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sting,

in zoology, organ found in bees, many wasps, some ants, and in scorpions and sting rays, used defensively as well as to kill or paralyze prey. In the bee and the wasp the venomvenom
or zootoxin,
any of a variety of poisonous substances produced by animals. In poisonous snakes, venom is secreted in two poison glands, one on each side of the upper jaw, and enters the fang by a duct.
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 is produced by glands associated with the ovipositor (egg-laying organ) of the female. As symptoms differ, it is assumed that the venom of each species of insect probably has slightly different chemical properties. The bee's "acid gland" produces histamine and proteinlike substances that are extremely dangerous to persons with specific allergies to them. Adrenaline injections may be lifesaving in such cases. In the honeybee the sting is a minute needle with tiny serrated edges, the teeth of which point backward. This makes it hard for the insect to pull the organ loose and often results in the fatal loss of the sting, the poison gland, and part of the intestine. Hornets, yellow jackets, and other wasps have sharp, smooth stings that can be used repeatedly. A few ants produce formic acid as a venom. The scorpion kills its prey with poison injected by a curved spine at the tip of its tail; the wound is painful to human adults and may be fatal to children. Strictly speaking, spiders bite rather than sting, since they inject their venom by means of fanglike cheliceras. Coelenterates, e.g., the hydra, jellyfish, and certain corals, are equipped with stinging capsules (nematocysts) consisting of a trigger mechanism that, when stimulated, raises the hydrostatic pressure of the cell so that hollow venom-bearing threads are ejected with enough force to pierce the prey. The larger coelenterates, e.g., the Portuguese man-of-war and Cyanea, are dangerous to man. The stingrays, or stingarees, have long whiplike tails bearing one to three sharply toothed, bony, poisonous stingers capable of inflicting painful wounds.

sting

1. a skin wound caused by the poison injected by certain insects or plants
2. pain caused by or as if by the sting of a plant or animal
3. a sharp pointed organ, such as the ovipositor of a wasp, by which poison can be injected into the prey
4. Slang a trap set up by the police to entice a person to commit a crime and thereby produce evidence

STING

A parallel dialect of Scheme intended to serve as a high-level operating system for symbolic programming languages. First-class threads and processors and customisable scheduling policies.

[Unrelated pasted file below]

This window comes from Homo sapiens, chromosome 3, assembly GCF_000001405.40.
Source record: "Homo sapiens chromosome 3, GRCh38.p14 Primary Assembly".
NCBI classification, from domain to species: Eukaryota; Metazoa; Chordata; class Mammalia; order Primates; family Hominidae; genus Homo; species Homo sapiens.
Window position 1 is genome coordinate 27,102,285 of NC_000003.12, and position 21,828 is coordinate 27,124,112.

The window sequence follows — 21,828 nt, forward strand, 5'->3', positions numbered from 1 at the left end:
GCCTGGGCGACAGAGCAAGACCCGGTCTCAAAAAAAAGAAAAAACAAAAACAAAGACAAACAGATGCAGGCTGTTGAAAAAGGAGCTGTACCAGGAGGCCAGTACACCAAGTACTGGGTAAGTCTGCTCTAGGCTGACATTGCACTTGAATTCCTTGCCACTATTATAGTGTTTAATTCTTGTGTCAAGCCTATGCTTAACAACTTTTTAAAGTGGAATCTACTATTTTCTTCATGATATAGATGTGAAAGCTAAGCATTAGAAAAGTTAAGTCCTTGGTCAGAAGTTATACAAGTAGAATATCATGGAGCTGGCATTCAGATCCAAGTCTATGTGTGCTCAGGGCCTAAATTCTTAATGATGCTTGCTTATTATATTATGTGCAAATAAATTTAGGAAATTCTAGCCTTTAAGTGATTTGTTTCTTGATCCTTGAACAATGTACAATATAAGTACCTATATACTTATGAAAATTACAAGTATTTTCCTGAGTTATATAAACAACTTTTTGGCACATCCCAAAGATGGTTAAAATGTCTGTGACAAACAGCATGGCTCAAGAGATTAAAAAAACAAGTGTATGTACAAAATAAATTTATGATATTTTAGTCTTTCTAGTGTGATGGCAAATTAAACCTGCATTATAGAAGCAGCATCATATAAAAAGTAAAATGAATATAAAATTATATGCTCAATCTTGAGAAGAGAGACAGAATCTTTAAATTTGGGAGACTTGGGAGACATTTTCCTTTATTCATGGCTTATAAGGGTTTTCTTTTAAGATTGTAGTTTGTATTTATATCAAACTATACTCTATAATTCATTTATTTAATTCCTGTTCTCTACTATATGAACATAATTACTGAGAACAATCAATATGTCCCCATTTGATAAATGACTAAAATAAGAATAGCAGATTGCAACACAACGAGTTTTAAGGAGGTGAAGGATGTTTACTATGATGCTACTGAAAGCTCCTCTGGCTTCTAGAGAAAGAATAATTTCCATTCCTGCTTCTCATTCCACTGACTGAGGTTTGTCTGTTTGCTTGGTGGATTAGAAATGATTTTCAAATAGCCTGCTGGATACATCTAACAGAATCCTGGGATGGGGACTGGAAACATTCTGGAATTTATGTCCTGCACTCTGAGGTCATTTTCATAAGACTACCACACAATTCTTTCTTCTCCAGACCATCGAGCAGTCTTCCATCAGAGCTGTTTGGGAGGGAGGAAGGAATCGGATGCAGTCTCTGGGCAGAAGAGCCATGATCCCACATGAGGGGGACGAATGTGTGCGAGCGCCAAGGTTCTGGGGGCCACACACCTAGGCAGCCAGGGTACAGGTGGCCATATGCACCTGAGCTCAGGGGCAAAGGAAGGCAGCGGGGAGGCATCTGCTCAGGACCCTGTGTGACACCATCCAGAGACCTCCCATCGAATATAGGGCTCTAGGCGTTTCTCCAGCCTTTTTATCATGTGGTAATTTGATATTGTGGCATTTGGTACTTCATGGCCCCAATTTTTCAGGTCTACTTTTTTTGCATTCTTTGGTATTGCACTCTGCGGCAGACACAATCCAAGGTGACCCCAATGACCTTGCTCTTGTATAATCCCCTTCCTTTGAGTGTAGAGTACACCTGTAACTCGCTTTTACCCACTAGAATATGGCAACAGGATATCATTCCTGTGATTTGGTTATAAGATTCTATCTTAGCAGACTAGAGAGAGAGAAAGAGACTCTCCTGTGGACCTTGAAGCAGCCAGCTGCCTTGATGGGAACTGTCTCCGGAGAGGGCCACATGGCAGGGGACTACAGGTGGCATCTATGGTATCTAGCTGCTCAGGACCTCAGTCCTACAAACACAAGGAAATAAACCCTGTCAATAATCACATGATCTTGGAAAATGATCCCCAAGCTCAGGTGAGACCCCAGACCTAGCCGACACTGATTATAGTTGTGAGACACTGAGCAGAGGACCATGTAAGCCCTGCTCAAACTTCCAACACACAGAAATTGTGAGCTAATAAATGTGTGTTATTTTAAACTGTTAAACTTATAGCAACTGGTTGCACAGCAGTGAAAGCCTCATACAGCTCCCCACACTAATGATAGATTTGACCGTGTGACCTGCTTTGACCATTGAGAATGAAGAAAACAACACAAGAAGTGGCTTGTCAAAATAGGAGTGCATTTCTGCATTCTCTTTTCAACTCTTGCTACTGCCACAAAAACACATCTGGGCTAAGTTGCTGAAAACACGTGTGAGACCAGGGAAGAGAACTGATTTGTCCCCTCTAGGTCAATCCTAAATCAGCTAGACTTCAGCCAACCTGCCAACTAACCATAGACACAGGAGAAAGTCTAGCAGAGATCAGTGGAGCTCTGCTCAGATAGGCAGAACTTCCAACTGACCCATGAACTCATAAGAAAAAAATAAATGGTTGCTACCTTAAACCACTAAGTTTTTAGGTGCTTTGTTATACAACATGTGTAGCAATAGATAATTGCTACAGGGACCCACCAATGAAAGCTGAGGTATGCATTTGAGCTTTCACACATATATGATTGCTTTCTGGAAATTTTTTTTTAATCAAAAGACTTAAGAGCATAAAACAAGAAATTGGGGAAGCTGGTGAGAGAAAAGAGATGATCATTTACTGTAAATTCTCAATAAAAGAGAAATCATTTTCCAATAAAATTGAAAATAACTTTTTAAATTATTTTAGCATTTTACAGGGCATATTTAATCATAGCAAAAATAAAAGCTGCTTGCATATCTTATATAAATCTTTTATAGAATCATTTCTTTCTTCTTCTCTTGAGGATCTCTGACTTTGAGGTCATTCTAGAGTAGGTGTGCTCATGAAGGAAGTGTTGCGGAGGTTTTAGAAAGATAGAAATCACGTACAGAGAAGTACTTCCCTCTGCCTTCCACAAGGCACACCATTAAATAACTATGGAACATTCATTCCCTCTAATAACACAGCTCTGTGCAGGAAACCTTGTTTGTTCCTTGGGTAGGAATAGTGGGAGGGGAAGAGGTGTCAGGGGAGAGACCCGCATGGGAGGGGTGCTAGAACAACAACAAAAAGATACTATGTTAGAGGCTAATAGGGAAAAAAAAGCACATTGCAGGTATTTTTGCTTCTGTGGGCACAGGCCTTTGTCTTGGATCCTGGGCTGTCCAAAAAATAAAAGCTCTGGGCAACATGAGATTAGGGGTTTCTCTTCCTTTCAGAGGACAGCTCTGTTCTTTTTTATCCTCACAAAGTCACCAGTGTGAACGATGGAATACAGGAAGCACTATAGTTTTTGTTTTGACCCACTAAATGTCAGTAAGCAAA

E-mail: <suresh@research.nj.dec.com>.

["A Customizable Substrate for Concurrent Languages", S. Jagannathan et al, ACM SIGPLAN Notices, 1992].
References in periodicals archive ?
Remember, stinging insects are important pollinators," said Tom Dobrinska, Staff Entomologist at Anderson Pest Solutions.
My favorite way to eat nettles is Stinging Nettle Soup (see the Healthy Eating Guide in this issue of New Life Journal)
To confirm that they indeed had isolated the component of olive oil that caused the stinging sensation, the scientists made synthetic copies of oleocanthal in the lab.
STINGING INSECTS Wasps -including yellow jackets, baldfaced hornets and paper wasps - and bees sting to defend themselves or their colony.
If the mound is disturbed, thousands of ants will rush to its defense, stinging a person or animal hundreds of times.
Of the six `stinging tree' species known in Australia, only two are actually trees: the southern giant stinging tree (Dendrocnide excelsa) and the northern shiny-leaf stinging tree (D.
It's important to understand what we can do to mitigate the health problems these stinging insects present," said Dr.
With some extra precautions and preparation, sports enthusiasts can avoid unwanted encounters with bees and other stinging insects," said Anne Munoz- Furlong, founder & CEO, The Food Allergy & Anaphylaxis Network.
In response to any perceived threat, the bees can swarm out of the colony and attack, stinging in large numbers.
Bee geneticists speculate that a relatively small number of genes drives Africanized honeybees to their stinging frenzy.
National Pest Management Association urges caution around stinging insects during their most active season
Jellyfish, together with corals, sea anemones and Portuguese men-of-war, belong to a group of marine animals armed with stinging capsules that discharge poison when they are touched.